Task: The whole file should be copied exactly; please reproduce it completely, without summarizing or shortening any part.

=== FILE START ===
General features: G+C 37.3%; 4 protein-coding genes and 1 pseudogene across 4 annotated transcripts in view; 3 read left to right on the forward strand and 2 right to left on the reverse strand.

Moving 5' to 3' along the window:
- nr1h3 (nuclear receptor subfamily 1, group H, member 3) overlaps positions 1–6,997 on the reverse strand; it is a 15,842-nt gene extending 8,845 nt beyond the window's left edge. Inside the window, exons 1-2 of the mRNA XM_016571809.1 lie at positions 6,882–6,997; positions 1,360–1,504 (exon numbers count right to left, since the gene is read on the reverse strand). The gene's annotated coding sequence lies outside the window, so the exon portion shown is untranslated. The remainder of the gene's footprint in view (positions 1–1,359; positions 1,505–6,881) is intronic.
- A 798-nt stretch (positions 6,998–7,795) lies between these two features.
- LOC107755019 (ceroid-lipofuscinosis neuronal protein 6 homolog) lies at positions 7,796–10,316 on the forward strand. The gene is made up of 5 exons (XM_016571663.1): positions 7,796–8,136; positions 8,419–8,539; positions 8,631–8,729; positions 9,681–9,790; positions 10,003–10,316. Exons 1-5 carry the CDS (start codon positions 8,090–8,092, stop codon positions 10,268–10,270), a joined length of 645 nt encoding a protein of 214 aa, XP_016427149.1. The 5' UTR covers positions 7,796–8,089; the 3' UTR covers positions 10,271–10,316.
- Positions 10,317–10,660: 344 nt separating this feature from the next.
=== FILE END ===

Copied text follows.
General features: G+C 37.3%; 4 protein-coding genes and 1 pseudogene across 4 annotated transcripts in view; 3 read left to right on the forward strand and 2 right to left on the reverse strand.

Moving 5' to 3' along the window:
- nr1h3 (nuclear receptor subfamily 1, group H, member 3) overlaps positions 1–6,997 on the reverse strand; it is a 15,842-nt gene extending 8,845 nt beyond the window's left edge. Inside the window, exons 1-2 of the mRNA XM_016571809.1 lie at positions 6,882–6,997; positions 1,360–1,504 (exon numbers count right to left, since the gene is read on the reverse strand). The gene's annotated coding sequence lies outside the window, so the exon portion shown is untranslated. The remainder of the gene's footprint in view (positions 1–1,359; positions 1,505–6,881) is intronic.
- A 798-nt stretch (positions 6,998–7,795) lies between these two features.
- LOC107755019 (ceroid-lipofuscinosis neuronal protein 6 homolog) lies at positions 7,796–10,316 on the forward strand. The gene is made up of 5 exons (XM_016571663.1): positions 7,796–8,136; positions 8,419–8,539; positions 8,631–8,729; positions 9,681–9,790; positions 10,003–10,316. Exons 1-5 carry the CDS (start codon positions 8,090–8,092, stop codon positions 10,268–10,270), a joined length of 645 nt encoding a protein of 214 aa, XP_016427149.1. The 5' UTR covers positions 7,796–8,089; the 3' UTR covers positions 10,271–10,316.
- Positions 10,317–10,660: 344 nt separating this feature from the next.